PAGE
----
For centuries, [Richard] Bulliet argues, comparative stability prevailed in the Islamic world not (as Lewis maintains) because of the Ottomans' success, but because Islam was playing its traditional role of constraining tyranny. “The collectivity of religious scholars acted at least theoretically as a countervailing force against tyranny. You had the implicit notion that if Islam is pushed out of the public sphere, tyranny will increase, and if that happens, people will look to Islam to redress the tyranny.” This began to play out during the period that Lewis hails as the modernization era of the 19th century, when Western legal structures and armies were created. “What Lewis never talks about is the concomitant removal of Islam from the center of public life, the devalidation of Islamic education and Islamic law, the marginalization of Islamic scholars,” Bulliet told me. Instead of modernization, what ensued was what Muslim clerics had long feared, tyranny that conforms precisely with some theories of Islamic political development, notes Bulliet.
On the merits of this argument I will not comment here. Rather, look at what happens when I do a bit of mischief with the find-and-replace tool:
For centuries, [Richard] Bulliet argues, comparative stability prevailed in the Catholic world not (as Lewis maintains) because of the French success, but because Catholicism was playing its traditional role of constraining tyranny. “The collectivity of religious scholars acted at least theoretically as a countervailing force against tyranny. You had the implicit notion that if Catholicism is pushed out of the public sphere, tyranny will increase, and if that happens, people will look to Catholicism to redress the tyranny.” This began to play out during the period that Lewis hails as the modernization era of the 19th century, when Western legal structures and armies were created. “What Lewis never talks about is the concomitant removal of Catholicism from the center of public life, the devalidation of Catholic education and Catholic law, the marginalization of Catholic scholars,” Bulliet told me. Instead of modernization, what ensued was what Catholic clerics had long feared, tyranny that conforms precisely with some theories of Catholic political development, notes Bulliet.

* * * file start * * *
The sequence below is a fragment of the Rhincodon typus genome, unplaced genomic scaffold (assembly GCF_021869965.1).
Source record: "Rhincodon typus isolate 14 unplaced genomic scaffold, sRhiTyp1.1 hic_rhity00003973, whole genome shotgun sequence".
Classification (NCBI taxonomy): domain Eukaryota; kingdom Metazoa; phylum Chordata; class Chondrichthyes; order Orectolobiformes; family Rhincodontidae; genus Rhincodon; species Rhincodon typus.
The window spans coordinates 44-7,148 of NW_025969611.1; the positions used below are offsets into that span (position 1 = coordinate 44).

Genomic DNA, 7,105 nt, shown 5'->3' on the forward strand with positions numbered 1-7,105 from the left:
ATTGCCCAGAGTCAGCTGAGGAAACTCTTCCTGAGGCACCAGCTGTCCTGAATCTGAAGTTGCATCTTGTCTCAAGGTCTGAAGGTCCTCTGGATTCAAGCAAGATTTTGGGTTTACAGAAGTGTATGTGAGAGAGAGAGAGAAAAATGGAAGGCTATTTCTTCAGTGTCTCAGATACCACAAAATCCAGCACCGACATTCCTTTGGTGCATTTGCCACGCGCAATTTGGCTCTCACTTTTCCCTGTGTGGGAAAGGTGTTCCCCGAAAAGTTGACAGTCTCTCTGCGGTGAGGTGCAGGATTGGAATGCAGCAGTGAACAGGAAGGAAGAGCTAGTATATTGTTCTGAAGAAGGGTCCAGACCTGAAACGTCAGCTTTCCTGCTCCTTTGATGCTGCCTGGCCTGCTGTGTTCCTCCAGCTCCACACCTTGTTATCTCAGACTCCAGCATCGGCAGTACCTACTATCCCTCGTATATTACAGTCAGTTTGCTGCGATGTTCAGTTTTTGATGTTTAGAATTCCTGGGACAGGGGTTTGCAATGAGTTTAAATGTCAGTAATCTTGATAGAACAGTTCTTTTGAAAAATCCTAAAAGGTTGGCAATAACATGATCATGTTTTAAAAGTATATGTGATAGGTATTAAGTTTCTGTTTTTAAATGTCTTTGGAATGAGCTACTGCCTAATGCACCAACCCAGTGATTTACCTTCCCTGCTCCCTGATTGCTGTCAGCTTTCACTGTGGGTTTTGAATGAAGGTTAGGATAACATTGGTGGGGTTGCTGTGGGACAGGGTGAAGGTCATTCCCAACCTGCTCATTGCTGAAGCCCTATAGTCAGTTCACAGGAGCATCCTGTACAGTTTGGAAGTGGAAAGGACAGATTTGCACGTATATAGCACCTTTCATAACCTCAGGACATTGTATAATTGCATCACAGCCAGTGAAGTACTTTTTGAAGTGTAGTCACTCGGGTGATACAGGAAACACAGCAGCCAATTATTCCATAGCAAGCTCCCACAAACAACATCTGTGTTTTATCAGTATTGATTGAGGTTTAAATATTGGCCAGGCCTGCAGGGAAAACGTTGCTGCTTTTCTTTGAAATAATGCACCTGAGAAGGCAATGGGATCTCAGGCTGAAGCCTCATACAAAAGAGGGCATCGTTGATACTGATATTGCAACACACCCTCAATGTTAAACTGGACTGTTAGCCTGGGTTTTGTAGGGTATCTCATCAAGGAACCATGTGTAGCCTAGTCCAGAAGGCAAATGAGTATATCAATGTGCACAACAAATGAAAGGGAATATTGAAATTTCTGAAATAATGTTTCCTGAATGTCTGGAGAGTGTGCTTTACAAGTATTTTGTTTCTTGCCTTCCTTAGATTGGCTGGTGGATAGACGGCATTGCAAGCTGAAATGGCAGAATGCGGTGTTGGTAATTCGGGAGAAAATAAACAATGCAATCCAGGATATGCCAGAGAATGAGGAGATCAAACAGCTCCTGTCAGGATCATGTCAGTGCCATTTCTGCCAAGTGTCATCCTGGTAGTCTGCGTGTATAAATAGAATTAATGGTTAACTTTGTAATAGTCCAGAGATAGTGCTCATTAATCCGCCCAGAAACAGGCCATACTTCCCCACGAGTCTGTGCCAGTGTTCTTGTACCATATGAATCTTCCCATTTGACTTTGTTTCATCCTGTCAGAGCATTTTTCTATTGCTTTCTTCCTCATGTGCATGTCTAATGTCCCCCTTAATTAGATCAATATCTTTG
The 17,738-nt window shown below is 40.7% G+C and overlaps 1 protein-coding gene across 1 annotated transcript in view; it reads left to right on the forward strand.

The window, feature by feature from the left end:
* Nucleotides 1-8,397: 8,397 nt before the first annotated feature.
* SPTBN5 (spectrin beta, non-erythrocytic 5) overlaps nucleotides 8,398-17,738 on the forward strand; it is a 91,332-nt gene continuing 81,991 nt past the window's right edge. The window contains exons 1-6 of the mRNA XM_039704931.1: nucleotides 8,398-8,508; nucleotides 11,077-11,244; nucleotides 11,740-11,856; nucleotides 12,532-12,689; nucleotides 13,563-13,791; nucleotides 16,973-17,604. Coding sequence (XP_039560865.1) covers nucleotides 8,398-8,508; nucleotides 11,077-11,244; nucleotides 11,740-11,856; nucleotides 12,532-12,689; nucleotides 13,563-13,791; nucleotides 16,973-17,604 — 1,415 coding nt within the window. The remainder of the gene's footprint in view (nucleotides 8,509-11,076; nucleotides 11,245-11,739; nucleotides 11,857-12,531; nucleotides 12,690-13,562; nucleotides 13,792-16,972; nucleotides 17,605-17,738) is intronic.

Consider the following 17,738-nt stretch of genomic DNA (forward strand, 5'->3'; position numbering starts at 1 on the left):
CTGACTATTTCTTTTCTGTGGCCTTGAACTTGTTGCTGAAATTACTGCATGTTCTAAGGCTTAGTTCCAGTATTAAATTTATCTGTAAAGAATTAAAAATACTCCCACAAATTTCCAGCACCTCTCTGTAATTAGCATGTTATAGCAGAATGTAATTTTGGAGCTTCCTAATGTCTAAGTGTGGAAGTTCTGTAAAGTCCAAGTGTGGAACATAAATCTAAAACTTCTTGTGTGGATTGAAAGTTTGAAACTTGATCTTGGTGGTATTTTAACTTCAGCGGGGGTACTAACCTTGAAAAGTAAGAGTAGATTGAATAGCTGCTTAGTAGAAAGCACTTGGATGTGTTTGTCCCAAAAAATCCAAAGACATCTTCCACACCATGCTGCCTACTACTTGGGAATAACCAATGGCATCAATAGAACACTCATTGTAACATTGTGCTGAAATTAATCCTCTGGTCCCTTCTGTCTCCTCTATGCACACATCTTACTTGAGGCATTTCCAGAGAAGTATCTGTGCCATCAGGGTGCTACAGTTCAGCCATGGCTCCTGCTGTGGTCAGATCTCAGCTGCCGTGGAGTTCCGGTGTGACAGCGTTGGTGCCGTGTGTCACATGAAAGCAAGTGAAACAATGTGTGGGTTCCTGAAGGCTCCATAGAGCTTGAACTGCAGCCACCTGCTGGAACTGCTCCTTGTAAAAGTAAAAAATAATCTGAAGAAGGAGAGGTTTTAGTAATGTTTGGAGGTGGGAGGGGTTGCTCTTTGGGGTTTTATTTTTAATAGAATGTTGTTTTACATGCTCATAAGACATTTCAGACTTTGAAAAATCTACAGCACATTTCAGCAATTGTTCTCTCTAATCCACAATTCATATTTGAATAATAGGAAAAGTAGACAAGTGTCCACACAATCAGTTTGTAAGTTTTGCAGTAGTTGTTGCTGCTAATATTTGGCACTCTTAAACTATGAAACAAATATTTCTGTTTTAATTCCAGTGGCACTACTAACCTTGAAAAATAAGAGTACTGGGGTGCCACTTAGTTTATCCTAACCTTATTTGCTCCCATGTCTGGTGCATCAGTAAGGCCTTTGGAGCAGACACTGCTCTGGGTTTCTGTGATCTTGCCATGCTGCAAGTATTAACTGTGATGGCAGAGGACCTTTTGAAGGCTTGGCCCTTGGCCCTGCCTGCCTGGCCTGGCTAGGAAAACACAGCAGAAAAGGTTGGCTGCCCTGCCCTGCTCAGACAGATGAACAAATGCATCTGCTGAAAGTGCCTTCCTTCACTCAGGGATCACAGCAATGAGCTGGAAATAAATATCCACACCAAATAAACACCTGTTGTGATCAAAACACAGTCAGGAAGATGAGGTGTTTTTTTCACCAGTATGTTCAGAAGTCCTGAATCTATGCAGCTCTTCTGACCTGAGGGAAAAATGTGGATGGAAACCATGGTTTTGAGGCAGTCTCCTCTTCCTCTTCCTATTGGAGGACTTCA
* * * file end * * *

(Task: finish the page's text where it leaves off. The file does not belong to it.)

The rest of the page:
I have never met anyone who believes the first version of this paragraph, though I will take it on faith that they exist. I have, however, met a few who believe the second. I thought I would just point out the parallel.
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The disturbing thing about Robert Heinlein is that, though long since dead, he seems still to be publishing books at a respectable rate. In any case, I am still finding books by him that I have not read yet (books in new editions, mind you) that are quite as good as the ones that made him famous. Sometimes these are hitherto unpublished works, but sometimes they are reprints. Among the latter is Citizen of the Galaxy, first published in 1957 but reissued this year. It is reviewed at length here; Amazon link here.
It's set in your average galactic future, about a slave boy who is rescued and turns out to have a remarkable ancestry. As other readers have noticed, you could the story is made up of plug-and-play elements from Heinlein's other stories. There are elements of it that I gag on now, which perhaps I would not have done if I had read the book when I was a member of the juvenile readership for which it was published. Even today, I am willing to suspend disbelief on the matter of spacecraft that travel at superluminal speeds. What I can't get my head around now is the idea that it might be economic to transport vegetables from star system to star system. Surely anyone who could build the transport ship could also build a greenhouse to grow the vegetables?
Still, the book reminded me of why Heinlein still wears well. Anyone can write a story, like this one, that begins in a slave empire, whose capital is well-stocked with whores with hearts of gold, and then moves on to Earth, which seems to be inhabited mostly by stupid rich people. Only Heinlein would close down the action for two pages so that a skipper could discuss with his burser how to characterize the cost of an identity search. The notion of a ruinously expensive search for information has become anachronistic, of course, but even the anachronisms provide food for thought.
Copyright © 2005 by John J. Reilly